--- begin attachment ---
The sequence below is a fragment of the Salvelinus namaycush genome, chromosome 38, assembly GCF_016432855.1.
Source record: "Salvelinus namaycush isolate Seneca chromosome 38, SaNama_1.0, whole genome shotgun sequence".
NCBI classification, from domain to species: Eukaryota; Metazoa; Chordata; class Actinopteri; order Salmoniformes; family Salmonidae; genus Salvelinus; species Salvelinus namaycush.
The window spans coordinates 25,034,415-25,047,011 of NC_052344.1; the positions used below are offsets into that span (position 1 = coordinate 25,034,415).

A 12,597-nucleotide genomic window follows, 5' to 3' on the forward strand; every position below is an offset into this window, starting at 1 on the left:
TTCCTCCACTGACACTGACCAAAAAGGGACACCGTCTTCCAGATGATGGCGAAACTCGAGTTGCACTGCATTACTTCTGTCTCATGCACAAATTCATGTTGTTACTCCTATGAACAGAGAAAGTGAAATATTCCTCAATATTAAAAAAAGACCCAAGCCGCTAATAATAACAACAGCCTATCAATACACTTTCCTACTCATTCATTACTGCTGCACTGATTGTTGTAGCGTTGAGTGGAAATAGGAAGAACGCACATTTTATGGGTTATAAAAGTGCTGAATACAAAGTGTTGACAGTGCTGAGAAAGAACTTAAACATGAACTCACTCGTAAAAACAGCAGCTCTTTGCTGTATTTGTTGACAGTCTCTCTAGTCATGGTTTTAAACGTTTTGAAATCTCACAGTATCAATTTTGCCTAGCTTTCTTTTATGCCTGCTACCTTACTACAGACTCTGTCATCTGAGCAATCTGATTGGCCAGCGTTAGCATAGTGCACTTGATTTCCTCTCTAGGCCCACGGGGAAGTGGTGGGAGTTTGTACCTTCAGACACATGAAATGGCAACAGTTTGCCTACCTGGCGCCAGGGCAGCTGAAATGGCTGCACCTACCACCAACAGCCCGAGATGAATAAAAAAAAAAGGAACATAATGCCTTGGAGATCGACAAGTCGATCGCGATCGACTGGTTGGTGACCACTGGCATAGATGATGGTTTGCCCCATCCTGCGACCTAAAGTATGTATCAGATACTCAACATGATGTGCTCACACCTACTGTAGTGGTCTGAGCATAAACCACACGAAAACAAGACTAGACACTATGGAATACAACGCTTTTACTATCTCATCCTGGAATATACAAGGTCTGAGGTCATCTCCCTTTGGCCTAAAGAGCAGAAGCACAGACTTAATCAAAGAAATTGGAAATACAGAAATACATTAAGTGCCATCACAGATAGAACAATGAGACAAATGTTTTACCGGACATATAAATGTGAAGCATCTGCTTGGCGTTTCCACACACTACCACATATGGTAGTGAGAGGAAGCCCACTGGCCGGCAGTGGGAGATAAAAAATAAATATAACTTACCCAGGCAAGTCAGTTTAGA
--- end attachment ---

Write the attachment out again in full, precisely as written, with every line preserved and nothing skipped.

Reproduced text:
The sequence below is a fragment of the Salvelinus namaycush genome, chromosome 38, assembly GCF_016432855.1.
Source record: "Salvelinus namaycush isolate Seneca chromosome 38, SaNama_1.0, whole genome shotgun sequence".
NCBI classification, from domain to species: Eukaryota; Metazoa; Chordata; class Actinopteri; order Salmoniformes; family Salmonidae; genus Salvelinus; species Salvelinus namaycush.
The window spans coordinates 25,034,415-25,047,011 of NC_052344.1; the positions used below are offsets into that span (position 1 = coordinate 25,034,415).

A 12,597-nucleotide genomic window follows, 5' to 3' on the forward strand; every position below is an offset into this window, starting at 1 on the left:
TTCCTCCACTGACACTGACCAAAAAGGGACACCGTCTTCCAGATGATGGCGAAACTCGAGTTGCACTGCATTACTTCTGTCTCATGCACAAATTCATGTTGTTACTCCTATGAACAGAGAAAGTGAAATATTCCTCAATATTAAAAAAAGACCCAAGCCGCTAATAATAACAACAGCCTATCAATACACTTTCCTACTCATTCATTACTGCTGCACTGATTGTTGTAGCGTTGAGTGGAAATAGGAAGAACGCACATTTTATGGGTTATAAAAGTGCTGAATACAAAGTGTTGACAGTGCTGAGAAAGAACTTAAACATGAACTCACTCGTAAAAACAGCAGCTCTTTGCTGTATTTGTTGACAGTCTCTCTAGTCATGGTTTTAAACGTTTTGAAATCTCACAGTATCAATTTTGCCTAGCTTTCTTTTATGCCTGCTACCTTACTACAGACTCTGTCATCTGAGCAATCTGATTGGCCAGCGTTAGCATAGTGCACTTGATTTCCTCTCTAGGCCCACGGGGAAGTGGTGGGAGTTTGTACCTTCAGACACATGAAATGGCAACAGTTTGCCTACCTGGCGCCAGGGCAGCTGAAATGGCTGCACCTACCACCAACAGCCCGAGATGAATAAAAAAAAAAGGAACATAATGCCTTGGAGATCGACAAGTCGATCGCGATCGACTGGTTGGTGACCACTGGCATAGATGATGGTTTGCCCCATCCTGCGACCTAAAGTATGTATCAGATACTCAACATGATGTGCTCACACCTACTGTAGTGGTCTGAGCATAAACCACACGAAAACAAGACTAGACACTATGGAATACAACGCTTTTACTATCTCATCCTGGAATATACAAGGTCTGAGGTCATCTCCCTTTGGCCTAAAGAGCAGAAGCACAGACTTAATCAAAGAAATTGGAAATACAGAAATACATTAAGTGCCATCACAGATAGAACAATGAGACAAATGTTTTACCGGACATATAAATGTGAAGCATCTGCTTGGCGTTTCCACACACTACCACATATGGTAGTGAGAGGAAGCCCACTGGCCGGCAGTGGGAGATAAAAAATAAATATAACTTACCCAGGCAAGTCAGTTTAGA